Rimon

Rimon

How do you think 2018 has been treating you and your career so far?
2018 has been crazy. It’s the year I dropped my first song and got so many opportunities after that. I dropped three other songs, my first EP, my first sold-out show, shows in London, in Paris. It’s only been nine months. Madness. Music-wise, when I dropped ‘Grace’, I was very confident about being able to make it. But I never imagined that I would be doing all the things I’m doing now so quickly. Nine months ago I struggled with €2 in my bank account, not knowing where to get food and having to go back to my mum’s place because I couldn’t even afford a pizza. Nine months later it’s completely different. It’s been an interesting year.
Was music always a big part of your life? Can you recall your first ever musical experience? Can you see yourself ever doing anything else?
It’s always been a big part of my life. I don’t recall my childhood as much, but every time I speak to my family members they say it was meant to be, that I was always performing, auditioning, singing. My first musical experience was being in primary school, I think I was 10 or 9, and we had to sing ‘Joyful Joyful’ from Sister Act. They asked who wants to do the lead vocal of Lauryn Hill and I volunteered to do it. We had to perform in front of all the parents and it was so much fun. It was my first ever time singing in front of people. I think I could see myself doing things other than music, but I’ll always have music as my main thing. I would love to expand, make videos, short films, write a book. I would love to do a lot of things but I wouldn’t necessarily leave music, it’s always going to be on my mind.
How was it like growing up as a foreigner within Dutch culture ?
In the beginning it was alright because I didn’t know any better so I was just growing up as a kid. It’s when I became a teenager that I really noticed the differences. My household and the way people in Holland approach certain things are very different. My mum is like : ‘everybody can eat and sleep at our house, everyone’s welcome.’ It’s different in Holland, there’s more individuality instead of family and togetherness. The mentality was different as well, I grew up in a rich white area which was so different to where I was coming from. It made me realise a lot of things. It got hard when I was about 16 and a bit of a rebel, all I wanted was to move out and go away.
How do you think you and your music have been influenced by your home country ?
Not that much. I wouldn’t really listen to Eritrean music at all. Most of the songs have religious purposes. I didn’t really like them, I preferred listening to English songs which is where I got a lot of my inspiration from. Now I’m listening to a lot of Ethiopian jazz legends, I didn’t know anything about that when I was younger but now I’m discovering and exploring my roots. Not necessarily inspired by it though, not yet.
[Rimon]
Your single « Realize ». Can you talk about what it was like making this song?
I came into the studio. Samuel (Kareem) was making this very catchy beat. He was with a friend of ours who’s a Dutch rapper. They said I should jump on this beat, but I thought : ‘nahh, I’m good’. The rythm and beat were just too much for what I used to make. But he kept looping the beat and all of a sudden a melody (to Realize) came to me, I started writing for fun and recorded it in one day. It became this crazy song but it took some time to convince me to actually release it. I was too stuck thinking that I need to stay in one lane because it would make sense to people, but at one point I was just like ‘fuck it – I like the song, it represents me in a way as well.’ And I put it out there.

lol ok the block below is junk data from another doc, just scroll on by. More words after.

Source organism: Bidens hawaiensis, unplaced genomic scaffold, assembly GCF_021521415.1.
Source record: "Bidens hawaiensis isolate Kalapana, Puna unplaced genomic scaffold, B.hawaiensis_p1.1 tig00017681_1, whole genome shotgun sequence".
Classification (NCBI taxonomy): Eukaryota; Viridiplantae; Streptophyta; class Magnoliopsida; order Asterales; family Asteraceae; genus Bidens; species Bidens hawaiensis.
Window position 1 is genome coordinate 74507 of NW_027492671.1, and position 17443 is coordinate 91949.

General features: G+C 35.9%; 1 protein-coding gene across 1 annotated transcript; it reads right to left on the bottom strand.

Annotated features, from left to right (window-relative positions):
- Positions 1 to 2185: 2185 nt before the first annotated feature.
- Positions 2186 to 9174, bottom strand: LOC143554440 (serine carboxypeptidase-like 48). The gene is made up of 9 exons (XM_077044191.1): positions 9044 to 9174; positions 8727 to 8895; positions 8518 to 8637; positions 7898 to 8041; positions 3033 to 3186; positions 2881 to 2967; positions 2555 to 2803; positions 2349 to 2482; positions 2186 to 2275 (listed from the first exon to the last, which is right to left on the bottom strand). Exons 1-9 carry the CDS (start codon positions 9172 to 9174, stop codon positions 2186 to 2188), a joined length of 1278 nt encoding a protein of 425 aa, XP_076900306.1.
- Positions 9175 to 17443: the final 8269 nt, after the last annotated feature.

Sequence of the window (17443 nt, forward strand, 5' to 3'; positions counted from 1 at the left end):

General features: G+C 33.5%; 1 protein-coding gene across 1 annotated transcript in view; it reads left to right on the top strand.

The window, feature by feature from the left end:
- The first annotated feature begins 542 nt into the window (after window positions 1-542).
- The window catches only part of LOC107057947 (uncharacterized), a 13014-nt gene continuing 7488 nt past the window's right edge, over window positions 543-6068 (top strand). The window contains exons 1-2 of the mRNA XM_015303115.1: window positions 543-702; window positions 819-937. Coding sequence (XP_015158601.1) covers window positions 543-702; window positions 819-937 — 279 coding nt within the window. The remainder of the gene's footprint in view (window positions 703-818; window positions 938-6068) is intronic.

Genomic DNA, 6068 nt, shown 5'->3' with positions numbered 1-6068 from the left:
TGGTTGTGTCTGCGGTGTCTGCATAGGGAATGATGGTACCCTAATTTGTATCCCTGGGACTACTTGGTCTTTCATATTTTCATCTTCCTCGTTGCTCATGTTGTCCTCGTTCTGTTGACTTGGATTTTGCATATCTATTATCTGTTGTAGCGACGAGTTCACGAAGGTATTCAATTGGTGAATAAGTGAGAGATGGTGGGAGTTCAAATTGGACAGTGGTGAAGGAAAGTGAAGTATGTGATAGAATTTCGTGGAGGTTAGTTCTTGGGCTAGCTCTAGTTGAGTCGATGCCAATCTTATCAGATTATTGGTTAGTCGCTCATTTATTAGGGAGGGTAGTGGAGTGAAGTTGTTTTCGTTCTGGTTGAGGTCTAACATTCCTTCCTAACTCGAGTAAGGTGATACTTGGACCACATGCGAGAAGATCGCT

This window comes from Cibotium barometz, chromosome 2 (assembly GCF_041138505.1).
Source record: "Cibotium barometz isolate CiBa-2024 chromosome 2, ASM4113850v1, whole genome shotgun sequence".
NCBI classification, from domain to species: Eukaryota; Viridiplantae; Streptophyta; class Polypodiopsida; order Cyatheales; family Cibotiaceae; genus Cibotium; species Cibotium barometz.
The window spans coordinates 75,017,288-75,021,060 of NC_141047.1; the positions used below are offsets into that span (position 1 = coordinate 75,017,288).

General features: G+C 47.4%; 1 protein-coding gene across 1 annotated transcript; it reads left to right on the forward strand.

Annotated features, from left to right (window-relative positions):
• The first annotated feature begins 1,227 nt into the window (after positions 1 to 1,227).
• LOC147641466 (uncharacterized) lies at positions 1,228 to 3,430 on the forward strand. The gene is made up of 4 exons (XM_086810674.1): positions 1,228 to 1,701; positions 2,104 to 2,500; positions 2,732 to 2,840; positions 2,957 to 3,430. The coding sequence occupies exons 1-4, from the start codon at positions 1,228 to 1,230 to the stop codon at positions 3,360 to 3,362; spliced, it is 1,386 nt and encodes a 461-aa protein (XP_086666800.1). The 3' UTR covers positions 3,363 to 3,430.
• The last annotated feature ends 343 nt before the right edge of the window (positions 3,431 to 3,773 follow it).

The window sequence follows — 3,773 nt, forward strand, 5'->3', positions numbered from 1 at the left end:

What has been your song of the summer?
Wizkid – ‘Soco’.
What would you say is the most challenging part about being a musician?
Thinking too much. There’s a lot of things going on at the same time, it’s not just making music, it’s a lot more. I think trying to create a certain peace and rhythm in your life, and staying sane, not getting lost in all the craziness. You can lose yourself really quickly just because there’s too many impulses at the same time. A lot of new people, locations, destinations. At one point I wasn’t sleeping well, I had really bad dreams, and I figured that you need to take some time to chill, think, write, meditate. Just to keep peace in your life… And eating. Eating healthy is a challenge as well.
We are currently living through a very politically charged time so I am curious to know how your own music is reflecting this time period?
At the moment it’s not really reflecting it. I don’t have a TV so I don’t watch the news, but if something is going on it definitely affects me. For example, black people getting killed in America, those are things that really matter in my eyes and I would write something about it. I haven’t put anything out yet but it’s definitely on my mind and writing is my form of expression, letting certain thoughts out.
The EP?
The EP is called bbygirl focu$. It’s something me and my best friend would live by as a motto, about three years ago. We would say : ‘fuck these boys, we’re just gonna focus on whatever we’ve got going on.’ It’s been like a life motto ever since. This EP expresses a phase in my life when I fell in love with someone, was in a relationship and then got betrayed. Dealing with that is something that I wrote about a lot. Then I got out of it after a year, looked back at the situation and thought : ‘oh shit, I learned so much and I’m so much stronger than I was when I was with him.’ The phrase bbygirl focu$ is something that combines really well with the message of the EP.